Therefore because of Russia’s attack on us, their destabilizing and murderous role in Syria, and their illegal annexation of Crimea and invasion of Ukraine, I continue to believe the United States must go further and that is why I am introducing two bills next month – the first which would establish an independent, nonpartisan commission to further examine the attack and Russian’s efforts to interfere in our election. The second bill will frame our policy on Russia to include comprehensive enhanced sanctions in response to Russia’s interference in our election and its ongoing aggression in Ukraine and Syria. The bill will also increase assistance to bolster democratic institutions across Europe.
Unlike Trump, a number of Republicans also vowed tougher action would be forthcoming. Sen. Cory Gardner (R-Colo.), who sits on the Foreign Relations Committee, declared in a written statement: “Following the enforcement of the newly announced sanctions against Russia, the best path forward is the establishment of a permanent select committee on cybersecurity to not only investigate cyber issues, but also lead the charge on federal policy to keep pace with the evolving threat. It’s important that Congress has the most effective structure in place to provide oversight of the Administration’s cyber activities and strategy to deter and mitigate the cyber threat.” Sens. John McCain (R-Ariz.) and Lindsey Graham (R-S.C.) jointly put out a terse statement: “The retaliatory measures announced by the Obama Administration today are long overdue. But ultimately, they are a small price for Russia to pay for its brazen attack on American democracy. We intend to lead the effort in the new Congress to impose stronger sanctions on Russia.” Meanwhile, Senate Majority Leader Mitch McConnell (R-Ky.), who has resisted calls for a select committee, nevertheless appeared determined to enact additional sanctions. “Sanctions against the Russian intelligence services are a good initial step, however late in coming,” he said in a statement. “As the next Congress reviews Russian actions against networks associated with the U.S. election, we must also work to ensure that any attack against the United States is met with an overwhelming response.”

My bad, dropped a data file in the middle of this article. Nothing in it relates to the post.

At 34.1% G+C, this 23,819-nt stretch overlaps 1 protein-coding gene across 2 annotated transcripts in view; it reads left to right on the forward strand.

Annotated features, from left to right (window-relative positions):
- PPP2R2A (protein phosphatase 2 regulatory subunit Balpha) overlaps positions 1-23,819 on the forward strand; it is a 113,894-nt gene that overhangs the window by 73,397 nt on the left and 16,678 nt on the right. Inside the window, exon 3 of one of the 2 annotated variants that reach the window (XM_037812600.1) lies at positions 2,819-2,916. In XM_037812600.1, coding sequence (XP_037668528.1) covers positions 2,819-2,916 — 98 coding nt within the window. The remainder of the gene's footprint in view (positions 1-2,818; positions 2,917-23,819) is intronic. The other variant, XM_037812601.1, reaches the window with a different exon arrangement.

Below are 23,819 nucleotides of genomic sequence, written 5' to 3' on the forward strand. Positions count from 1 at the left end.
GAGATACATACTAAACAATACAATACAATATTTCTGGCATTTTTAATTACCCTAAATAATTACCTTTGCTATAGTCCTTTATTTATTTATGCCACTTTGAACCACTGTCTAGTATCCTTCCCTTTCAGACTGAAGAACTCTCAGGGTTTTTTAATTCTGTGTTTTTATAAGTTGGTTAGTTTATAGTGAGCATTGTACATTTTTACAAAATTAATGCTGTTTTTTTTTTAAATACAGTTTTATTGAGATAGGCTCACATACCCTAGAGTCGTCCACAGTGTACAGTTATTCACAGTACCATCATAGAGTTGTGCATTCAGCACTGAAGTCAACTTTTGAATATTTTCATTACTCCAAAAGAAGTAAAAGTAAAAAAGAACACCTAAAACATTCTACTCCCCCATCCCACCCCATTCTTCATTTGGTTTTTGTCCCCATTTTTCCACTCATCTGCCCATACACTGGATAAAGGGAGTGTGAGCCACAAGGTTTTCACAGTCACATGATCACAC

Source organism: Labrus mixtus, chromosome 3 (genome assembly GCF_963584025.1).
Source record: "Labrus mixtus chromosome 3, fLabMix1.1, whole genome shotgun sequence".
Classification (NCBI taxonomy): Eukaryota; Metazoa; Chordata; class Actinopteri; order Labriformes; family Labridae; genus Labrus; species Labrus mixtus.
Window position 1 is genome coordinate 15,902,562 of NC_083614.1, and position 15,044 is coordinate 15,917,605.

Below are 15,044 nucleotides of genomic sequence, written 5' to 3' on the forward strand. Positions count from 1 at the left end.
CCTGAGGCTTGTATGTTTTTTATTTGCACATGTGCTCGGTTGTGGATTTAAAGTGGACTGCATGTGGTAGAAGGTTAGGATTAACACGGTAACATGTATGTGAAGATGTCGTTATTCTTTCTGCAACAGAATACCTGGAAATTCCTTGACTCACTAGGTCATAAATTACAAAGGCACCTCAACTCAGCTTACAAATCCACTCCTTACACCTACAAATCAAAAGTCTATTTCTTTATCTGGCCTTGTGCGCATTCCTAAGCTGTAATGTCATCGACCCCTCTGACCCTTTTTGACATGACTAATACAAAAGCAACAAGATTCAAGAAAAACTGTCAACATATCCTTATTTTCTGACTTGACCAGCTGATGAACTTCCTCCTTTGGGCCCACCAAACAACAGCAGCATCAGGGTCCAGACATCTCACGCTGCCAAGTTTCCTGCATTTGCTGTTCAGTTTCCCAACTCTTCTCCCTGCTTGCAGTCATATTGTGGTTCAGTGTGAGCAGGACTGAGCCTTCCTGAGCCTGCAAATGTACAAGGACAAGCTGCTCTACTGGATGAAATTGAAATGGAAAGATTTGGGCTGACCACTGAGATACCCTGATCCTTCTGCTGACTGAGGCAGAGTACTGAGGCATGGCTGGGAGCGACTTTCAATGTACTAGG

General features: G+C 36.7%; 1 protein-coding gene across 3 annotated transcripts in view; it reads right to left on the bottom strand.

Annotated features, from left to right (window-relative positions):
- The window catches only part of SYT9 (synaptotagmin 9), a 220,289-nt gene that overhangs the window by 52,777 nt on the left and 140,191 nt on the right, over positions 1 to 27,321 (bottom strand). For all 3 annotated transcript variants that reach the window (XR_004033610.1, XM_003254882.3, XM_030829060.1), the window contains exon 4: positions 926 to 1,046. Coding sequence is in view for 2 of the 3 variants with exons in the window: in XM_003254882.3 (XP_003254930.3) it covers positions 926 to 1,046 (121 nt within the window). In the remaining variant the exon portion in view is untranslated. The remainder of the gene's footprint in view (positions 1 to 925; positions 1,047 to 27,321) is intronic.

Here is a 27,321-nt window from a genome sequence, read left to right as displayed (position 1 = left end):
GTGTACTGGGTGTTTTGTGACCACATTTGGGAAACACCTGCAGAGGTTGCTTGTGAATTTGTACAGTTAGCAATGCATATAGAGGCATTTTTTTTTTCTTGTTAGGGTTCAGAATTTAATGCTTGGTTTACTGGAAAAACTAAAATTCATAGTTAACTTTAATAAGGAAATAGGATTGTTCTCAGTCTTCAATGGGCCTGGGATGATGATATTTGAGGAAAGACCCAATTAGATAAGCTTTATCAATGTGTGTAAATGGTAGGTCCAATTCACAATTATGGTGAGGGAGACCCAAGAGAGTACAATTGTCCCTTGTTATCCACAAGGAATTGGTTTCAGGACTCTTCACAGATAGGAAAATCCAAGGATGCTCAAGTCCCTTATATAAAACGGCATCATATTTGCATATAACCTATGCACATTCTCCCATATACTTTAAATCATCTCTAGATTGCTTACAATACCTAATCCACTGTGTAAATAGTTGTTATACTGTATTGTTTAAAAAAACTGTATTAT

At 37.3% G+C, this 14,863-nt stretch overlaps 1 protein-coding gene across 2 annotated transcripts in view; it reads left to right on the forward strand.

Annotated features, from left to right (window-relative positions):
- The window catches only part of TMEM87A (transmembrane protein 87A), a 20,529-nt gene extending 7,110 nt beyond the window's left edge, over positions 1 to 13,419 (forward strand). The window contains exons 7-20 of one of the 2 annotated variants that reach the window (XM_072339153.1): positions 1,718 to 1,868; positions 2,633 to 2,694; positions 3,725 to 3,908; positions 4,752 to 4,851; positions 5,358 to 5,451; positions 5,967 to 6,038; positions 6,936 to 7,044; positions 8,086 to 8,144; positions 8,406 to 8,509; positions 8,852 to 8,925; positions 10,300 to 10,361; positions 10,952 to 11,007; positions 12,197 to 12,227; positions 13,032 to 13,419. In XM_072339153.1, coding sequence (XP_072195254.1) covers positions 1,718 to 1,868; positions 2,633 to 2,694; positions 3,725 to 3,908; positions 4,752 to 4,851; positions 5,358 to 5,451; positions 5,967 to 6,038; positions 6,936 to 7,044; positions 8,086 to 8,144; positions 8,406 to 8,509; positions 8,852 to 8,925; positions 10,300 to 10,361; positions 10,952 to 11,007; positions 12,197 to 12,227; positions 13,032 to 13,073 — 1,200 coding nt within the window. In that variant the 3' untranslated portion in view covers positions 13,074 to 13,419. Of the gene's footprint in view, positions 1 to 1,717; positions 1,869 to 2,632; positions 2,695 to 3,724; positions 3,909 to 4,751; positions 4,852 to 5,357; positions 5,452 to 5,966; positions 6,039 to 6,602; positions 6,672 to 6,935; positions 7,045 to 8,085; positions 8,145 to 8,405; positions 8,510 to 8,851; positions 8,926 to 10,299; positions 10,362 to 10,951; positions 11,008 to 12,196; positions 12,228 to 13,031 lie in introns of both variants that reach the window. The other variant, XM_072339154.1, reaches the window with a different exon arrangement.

Unfortunately, House Speaker Paul D. Ryan, as is his style these days, sounded timid and passive, no doubt with an eye toward Putin cheerleader Trump. (“While today’s action by the administration is overdue, it is an appropriate way to end eight years of failed policy with Russia. And it serves as a prime example of this administration’s ineffective foreign policy that has left America weaker in the eyes of the world.”) There was no hint of further action.
This is a moment of truth, a time to reveal the truth about Russian interference but also for Republicans to demonstrate they will stand up for country over party and over their oblivious president-elect. Those who succumb to his plea to “move on” and who deny that Russia, as Mitt Romney predicted in 2012, is our “number one geopolitical foe,” will destroy their own credibility and hand a powerful weapon to Democrats. The latter, as Obama moves out of the White House, are demonstrating newfound toughness on Russia and resoluteness in defense of Israel, welcome signs that the party is returning to its Harry S. Truman/JFK/Scoop Jackson tradition. Now if only Republicans would act like Ronald Reagan, we will be in good hands.